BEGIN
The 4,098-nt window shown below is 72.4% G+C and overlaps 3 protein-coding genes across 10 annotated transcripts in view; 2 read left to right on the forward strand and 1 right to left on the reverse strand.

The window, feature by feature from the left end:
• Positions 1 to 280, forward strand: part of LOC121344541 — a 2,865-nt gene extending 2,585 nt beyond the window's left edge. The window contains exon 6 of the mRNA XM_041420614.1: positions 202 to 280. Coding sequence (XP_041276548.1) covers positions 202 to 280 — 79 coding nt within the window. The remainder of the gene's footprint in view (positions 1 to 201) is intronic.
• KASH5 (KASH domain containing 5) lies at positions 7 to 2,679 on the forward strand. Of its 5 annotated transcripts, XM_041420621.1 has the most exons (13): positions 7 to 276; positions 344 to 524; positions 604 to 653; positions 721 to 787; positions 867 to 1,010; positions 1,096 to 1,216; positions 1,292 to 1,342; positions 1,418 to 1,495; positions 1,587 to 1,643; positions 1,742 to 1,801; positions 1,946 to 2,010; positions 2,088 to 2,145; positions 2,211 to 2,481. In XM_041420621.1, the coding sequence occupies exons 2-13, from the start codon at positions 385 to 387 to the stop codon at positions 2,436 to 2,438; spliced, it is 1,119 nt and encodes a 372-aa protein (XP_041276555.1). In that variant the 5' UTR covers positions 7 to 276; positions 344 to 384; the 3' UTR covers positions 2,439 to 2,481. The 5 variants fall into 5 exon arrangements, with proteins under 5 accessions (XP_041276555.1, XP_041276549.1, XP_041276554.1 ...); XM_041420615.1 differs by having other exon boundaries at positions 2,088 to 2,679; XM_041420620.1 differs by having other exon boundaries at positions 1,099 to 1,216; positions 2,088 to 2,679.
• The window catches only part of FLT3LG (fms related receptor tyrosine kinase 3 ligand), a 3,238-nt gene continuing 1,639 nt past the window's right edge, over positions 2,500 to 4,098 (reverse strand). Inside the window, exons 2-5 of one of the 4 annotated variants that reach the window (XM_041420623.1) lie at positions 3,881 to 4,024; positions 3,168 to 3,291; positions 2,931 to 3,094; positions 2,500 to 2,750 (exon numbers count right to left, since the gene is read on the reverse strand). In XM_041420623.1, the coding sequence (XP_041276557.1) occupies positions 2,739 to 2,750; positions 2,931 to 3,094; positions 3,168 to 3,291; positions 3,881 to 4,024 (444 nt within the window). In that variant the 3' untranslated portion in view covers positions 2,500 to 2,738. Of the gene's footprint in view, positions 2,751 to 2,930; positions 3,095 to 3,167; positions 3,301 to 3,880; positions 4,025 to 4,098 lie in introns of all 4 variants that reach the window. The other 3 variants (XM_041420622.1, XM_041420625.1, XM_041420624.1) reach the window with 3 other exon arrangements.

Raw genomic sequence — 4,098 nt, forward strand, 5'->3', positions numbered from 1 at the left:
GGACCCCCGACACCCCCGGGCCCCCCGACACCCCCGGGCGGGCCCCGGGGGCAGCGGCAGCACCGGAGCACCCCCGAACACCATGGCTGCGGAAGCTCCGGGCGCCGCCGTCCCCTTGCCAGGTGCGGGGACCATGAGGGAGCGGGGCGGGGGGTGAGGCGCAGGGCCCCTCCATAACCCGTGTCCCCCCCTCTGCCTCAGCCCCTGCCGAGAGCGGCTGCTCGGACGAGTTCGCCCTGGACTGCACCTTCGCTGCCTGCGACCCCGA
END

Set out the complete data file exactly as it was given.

The 4,098-nt window shown below is 72.4% G+C and overlaps 3 protein-coding genes across 10 annotated transcripts in view; 2 read left to right on the forward strand and 1 right to left on the reverse strand.

The window, feature by feature from the left end:
• Positions 1 to 280, forward strand: part of LOC121344541 — a 2,865-nt gene extending 2,585 nt beyond the window's left edge. The window contains exon 6 of the mRNA XM_041420614.1: positions 202 to 280. Coding sequence (XP_041276548.1) covers positions 202 to 280 — 79 coding nt within the window. The remainder of the gene's footprint in view (positions 1 to 201) is intronic.
• KASH5 (KASH domain containing 5) lies at positions 7 to 2,679 on the forward strand. Of its 5 annotated transcripts, XM_041420621.1 has the most exons (13): positions 7 to 276; positions 344 to 524; positions 604 to 653; positions 721 to 787; positions 867 to 1,010; positions 1,096 to 1,216; positions 1,292 to 1,342; positions 1,418 to 1,495; positions 1,587 to 1,643; positions 1,742 to 1,801; positions 1,946 to 2,010; positions 2,088 to 2,145; positions 2,211 to 2,481. In XM_041420621.1, the coding sequence occupies exons 2-13, from the start codon at positions 385 to 387 to the stop codon at positions 2,436 to 2,438; spliced, it is 1,119 nt and encodes a 372-aa protein (XP_041276555.1). In that variant the 5' UTR covers positions 7 to 276; positions 344 to 384; the 3' UTR covers positions 2,439 to 2,481. The 5 variants fall into 5 exon arrangements, with proteins under 5 accessions (XP_041276555.1, XP_041276549.1, XP_041276554.1 ...); XM_041420615.1 differs by having other exon boundaries at positions 2,088 to 2,679; XM_041420620.1 differs by having other exon boundaries at positions 1,099 to 1,216; positions 2,088 to 2,679.
• The window catches only part of FLT3LG (fms related receptor tyrosine kinase 3 ligand), a 3,238-nt gene continuing 1,639 nt past the window's right edge, over positions 2,500 to 4,098 (reverse strand). Inside the window, exons 2-5 of one of the 4 annotated variants that reach the window (XM_041420623.1) lie at positions 3,881 to 4,024; positions 3,168 to 3,291; positions 2,931 to 3,094; positions 2,500 to 2,750 (exon numbers count right to left, since the gene is read on the reverse strand). In XM_041420623.1, the coding sequence (XP_041276557.1) occupies positions 2,739 to 2,750; positions 2,931 to 3,094; positions 3,168 to 3,291; positions 3,881 to 4,024 (444 nt within the window). In that variant the 3' untranslated portion in view covers positions 2,500 to 2,738. Of the gene's footprint in view, positions 2,751 to 2,930; positions 3,095 to 3,167; positions 3,301 to 3,880; positions 4,025 to 4,098 lie in introns of all 4 variants that reach the window. The other 3 variants (XM_041420622.1, XM_041420625.1, XM_041420624.1) reach the window with 3 other exon arrangements.

Raw genomic sequence — 4,098 nt, forward strand, 5'->3', positions numbered from 1 at the left:
GGACCCCCGACACCCCCGGGCCCCCCGACACCCCCGGGCGGGCCCCGGGGGCAGCGGCAGCACCGGAGCACCCCCGAACACCATGGCTGCGGAAGCTCCGGGCGCCGCCGTCCCCTTGCCAGGTGCGGGGACCATGAGGGAGCGGGGCGGGGGGTGAGGCGCAGGGCCCCTCCATAACCCGTGTCCCCCCCTCTGCCTCAGCCCCTGCCGAGAGCGGCTGCTCGGACGAGTTCGCCCTGGACTGCACCTTCGCTGCCTGCGACCCCGA